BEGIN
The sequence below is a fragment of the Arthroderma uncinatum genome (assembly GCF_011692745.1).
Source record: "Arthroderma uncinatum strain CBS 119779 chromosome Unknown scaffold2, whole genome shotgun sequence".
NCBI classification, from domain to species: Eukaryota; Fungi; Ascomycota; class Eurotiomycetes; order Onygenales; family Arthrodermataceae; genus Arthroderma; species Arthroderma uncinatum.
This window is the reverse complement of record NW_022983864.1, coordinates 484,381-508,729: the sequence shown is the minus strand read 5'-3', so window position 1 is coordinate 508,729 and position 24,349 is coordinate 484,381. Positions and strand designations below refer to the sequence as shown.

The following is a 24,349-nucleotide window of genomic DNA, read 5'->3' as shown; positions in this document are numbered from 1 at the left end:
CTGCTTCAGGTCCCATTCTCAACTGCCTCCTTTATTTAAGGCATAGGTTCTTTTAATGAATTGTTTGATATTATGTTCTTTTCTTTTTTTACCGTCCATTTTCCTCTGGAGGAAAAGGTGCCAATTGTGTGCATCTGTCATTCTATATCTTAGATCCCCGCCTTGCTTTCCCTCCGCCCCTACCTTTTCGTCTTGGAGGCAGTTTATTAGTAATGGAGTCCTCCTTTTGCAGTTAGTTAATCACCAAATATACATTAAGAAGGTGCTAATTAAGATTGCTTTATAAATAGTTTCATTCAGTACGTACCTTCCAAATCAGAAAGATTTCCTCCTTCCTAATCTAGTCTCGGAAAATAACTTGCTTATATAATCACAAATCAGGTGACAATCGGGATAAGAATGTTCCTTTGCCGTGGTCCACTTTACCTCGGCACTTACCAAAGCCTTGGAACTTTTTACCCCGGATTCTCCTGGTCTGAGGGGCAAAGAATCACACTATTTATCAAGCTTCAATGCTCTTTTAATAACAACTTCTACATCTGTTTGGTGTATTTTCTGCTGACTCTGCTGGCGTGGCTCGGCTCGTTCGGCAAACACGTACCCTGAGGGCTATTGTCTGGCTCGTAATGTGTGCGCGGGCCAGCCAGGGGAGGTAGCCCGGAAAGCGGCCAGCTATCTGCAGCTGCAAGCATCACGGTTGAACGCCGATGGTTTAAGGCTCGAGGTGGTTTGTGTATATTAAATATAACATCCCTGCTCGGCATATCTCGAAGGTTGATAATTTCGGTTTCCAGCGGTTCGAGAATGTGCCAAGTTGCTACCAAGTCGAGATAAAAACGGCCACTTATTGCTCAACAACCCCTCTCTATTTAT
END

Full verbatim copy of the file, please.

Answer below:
The sequence below is a fragment of the Arthroderma uncinatum genome (assembly GCF_011692745.1).
Source record: "Arthroderma uncinatum strain CBS 119779 chromosome Unknown scaffold2, whole genome shotgun sequence".
NCBI classification, from domain to species: Eukaryota; Fungi; Ascomycota; class Eurotiomycetes; order Onygenales; family Arthrodermataceae; genus Arthroderma; species Arthroderma uncinatum.
This window is the reverse complement of record NW_022983864.1, coordinates 484,381-508,729: the sequence shown is the minus strand read 5'-3', so window position 1 is coordinate 508,729 and position 24,349 is coordinate 484,381. Positions and strand designations below refer to the sequence as shown.

The following is a 24,349-nucleotide window of genomic DNA, read 5'->3' as shown; positions in this document are numbered from 1 at the left end:
CTGCTTCAGGTCCCATTCTCAACTGCCTCCTTTATTTAAGGCATAGGTTCTTTTAATGAATTGTTTGATATTATGTTCTTTTCTTTTTTTACCGTCCATTTTCCTCTGGAGGAAAAGGTGCCAATTGTGTGCATCTGTCATTCTATATCTTAGATCCCCGCCTTGCTTTCCCTCCGCCCCTACCTTTTCGTCTTGGAGGCAGTTTATTAGTAATGGAGTCCTCCTTTTGCAGTTAGTTAATCACCAAATATACATTAAGAAGGTGCTAATTAAGATTGCTTTATAAATAGTTTCATTCAGTACGTACCTTCCAAATCAGAAAGATTTCCTCCTTCCTAATCTAGTCTCGGAAAATAACTTGCTTATATAATCACAAATCAGGTGACAATCGGGATAAGAATGTTCCTTTGCCGTGGTCCACTTTACCTCGGCACTTACCAAAGCCTTGGAACTTTTTACCCCGGATTCTCCTGGTCTGAGGGGCAAAGAATCACACTATTTATCAAGCTTCAATGCTCTTTTAATAACAACTTCTACATCTGTTTGGTGTATTTTCTGCTGACTCTGCTGGCGTGGCTCGGCTCGTTCGGCAAACACGTACCCTGAGGGCTATTGTCTGGCTCGTAATGTGTGCGCGGGCCAGCCAGGGGAGGTAGCCCGGAAAGCGGCCAGCTATCTGCAGCTGCAAGCATCACGGTTGAACGCCGATGGTTTAAGGCTCGAGGTGGTTTGTGTATATTAAATATAACATCCCTGCTCGGCATATCTCGAAGGTTGATAATTTCGGTTTCCAGCGGTTCGAGAATGTGCCAAGTTGCTACCAAGTCGAGATAAAAACGGCCACTTATTGCTCAACAACCCCTCTCTATTTAT